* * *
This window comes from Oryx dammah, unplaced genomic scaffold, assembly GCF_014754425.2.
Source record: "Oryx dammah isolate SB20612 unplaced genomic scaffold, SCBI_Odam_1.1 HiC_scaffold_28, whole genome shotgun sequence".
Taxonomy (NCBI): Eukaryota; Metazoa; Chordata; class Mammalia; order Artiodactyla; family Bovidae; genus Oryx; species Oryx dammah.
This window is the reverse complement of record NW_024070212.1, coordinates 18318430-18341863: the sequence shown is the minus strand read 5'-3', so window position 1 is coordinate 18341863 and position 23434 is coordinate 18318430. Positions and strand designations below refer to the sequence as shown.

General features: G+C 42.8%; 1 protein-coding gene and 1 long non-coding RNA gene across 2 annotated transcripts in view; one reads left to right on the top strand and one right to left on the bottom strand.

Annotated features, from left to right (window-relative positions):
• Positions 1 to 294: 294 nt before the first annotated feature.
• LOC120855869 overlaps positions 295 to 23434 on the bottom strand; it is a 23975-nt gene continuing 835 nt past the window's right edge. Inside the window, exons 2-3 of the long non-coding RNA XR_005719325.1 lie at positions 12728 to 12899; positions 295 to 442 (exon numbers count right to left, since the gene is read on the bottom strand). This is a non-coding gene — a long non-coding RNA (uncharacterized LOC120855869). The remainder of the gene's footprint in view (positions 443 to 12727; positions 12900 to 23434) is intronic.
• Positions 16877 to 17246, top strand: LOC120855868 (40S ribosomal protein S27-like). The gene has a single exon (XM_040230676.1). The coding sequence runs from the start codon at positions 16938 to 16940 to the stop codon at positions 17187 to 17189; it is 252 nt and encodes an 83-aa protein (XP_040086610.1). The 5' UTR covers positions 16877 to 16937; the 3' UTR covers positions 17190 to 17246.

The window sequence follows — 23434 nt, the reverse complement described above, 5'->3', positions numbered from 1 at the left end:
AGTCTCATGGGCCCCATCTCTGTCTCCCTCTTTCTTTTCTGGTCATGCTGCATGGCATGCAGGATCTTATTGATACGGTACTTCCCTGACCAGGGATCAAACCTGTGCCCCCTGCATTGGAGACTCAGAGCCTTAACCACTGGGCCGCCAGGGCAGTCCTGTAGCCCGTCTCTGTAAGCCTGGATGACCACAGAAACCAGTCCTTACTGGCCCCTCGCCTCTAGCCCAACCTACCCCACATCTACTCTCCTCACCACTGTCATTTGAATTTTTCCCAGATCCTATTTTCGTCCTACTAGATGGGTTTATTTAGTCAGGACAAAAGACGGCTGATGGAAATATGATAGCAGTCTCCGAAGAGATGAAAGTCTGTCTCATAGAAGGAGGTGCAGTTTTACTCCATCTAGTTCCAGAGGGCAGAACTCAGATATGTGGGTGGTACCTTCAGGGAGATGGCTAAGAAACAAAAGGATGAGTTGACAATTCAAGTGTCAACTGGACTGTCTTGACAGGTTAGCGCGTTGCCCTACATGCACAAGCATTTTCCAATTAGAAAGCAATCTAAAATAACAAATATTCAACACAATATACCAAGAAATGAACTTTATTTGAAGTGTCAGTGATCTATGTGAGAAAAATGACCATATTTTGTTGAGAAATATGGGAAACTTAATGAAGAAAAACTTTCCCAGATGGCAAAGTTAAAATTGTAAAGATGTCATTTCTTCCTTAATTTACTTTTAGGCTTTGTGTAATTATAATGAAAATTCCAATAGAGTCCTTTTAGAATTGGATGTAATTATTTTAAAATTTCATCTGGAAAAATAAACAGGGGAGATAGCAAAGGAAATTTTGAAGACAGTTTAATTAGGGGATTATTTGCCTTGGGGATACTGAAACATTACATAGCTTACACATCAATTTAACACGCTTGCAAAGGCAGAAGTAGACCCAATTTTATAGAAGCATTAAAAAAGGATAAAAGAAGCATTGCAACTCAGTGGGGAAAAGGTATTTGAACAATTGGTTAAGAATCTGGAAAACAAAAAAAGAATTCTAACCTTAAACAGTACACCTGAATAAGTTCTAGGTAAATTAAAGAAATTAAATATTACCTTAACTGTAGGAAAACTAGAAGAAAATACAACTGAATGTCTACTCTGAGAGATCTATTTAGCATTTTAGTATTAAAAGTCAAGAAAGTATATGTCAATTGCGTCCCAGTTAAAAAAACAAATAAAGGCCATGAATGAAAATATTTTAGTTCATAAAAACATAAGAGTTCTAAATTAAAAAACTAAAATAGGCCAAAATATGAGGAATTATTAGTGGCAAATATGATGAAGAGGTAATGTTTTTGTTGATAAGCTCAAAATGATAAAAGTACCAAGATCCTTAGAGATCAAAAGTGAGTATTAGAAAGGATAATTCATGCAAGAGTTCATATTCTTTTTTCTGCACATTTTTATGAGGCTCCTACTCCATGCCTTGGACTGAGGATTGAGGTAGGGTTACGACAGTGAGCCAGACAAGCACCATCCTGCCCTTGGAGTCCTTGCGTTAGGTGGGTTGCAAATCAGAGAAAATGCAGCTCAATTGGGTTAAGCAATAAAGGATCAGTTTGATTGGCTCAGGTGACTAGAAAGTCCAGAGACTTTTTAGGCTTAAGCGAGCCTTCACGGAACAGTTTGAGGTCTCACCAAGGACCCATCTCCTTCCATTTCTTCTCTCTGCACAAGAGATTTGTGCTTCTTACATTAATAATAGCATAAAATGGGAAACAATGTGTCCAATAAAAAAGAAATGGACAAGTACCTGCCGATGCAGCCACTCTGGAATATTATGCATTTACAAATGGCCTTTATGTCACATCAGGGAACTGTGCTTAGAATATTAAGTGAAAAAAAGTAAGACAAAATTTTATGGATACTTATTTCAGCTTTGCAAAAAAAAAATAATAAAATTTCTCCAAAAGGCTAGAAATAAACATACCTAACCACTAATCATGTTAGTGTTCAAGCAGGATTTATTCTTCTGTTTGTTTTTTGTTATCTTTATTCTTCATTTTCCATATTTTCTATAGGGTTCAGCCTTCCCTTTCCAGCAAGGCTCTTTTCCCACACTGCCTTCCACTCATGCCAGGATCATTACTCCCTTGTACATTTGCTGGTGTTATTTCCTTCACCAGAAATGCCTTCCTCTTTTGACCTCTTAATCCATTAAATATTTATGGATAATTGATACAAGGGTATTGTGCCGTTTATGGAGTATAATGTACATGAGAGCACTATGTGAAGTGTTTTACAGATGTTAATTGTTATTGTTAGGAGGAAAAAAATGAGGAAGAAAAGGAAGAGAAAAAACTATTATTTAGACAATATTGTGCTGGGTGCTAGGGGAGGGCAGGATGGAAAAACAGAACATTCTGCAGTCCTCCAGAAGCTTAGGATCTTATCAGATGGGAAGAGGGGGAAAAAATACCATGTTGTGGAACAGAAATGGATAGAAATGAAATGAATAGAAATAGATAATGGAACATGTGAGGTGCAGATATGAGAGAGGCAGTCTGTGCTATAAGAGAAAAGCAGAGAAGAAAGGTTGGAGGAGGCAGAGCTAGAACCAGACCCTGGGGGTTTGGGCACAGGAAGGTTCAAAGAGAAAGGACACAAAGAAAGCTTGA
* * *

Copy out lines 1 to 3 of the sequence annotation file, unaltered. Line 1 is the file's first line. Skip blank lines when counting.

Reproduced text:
This window comes from Oryx dammah, unplaced genomic scaffold, assembly GCF_014754425.2.
Source record: "Oryx dammah isolate SB20612 unplaced genomic scaffold, SCBI_Odam_1.1 HiC_scaffold_28, whole genome shotgun sequence".
Taxonomy (NCBI): Eukaryota; Metazoa; Chordata; class Mammalia; order Artiodactyla; family Bovidae; genus Oryx; species Oryx dammah.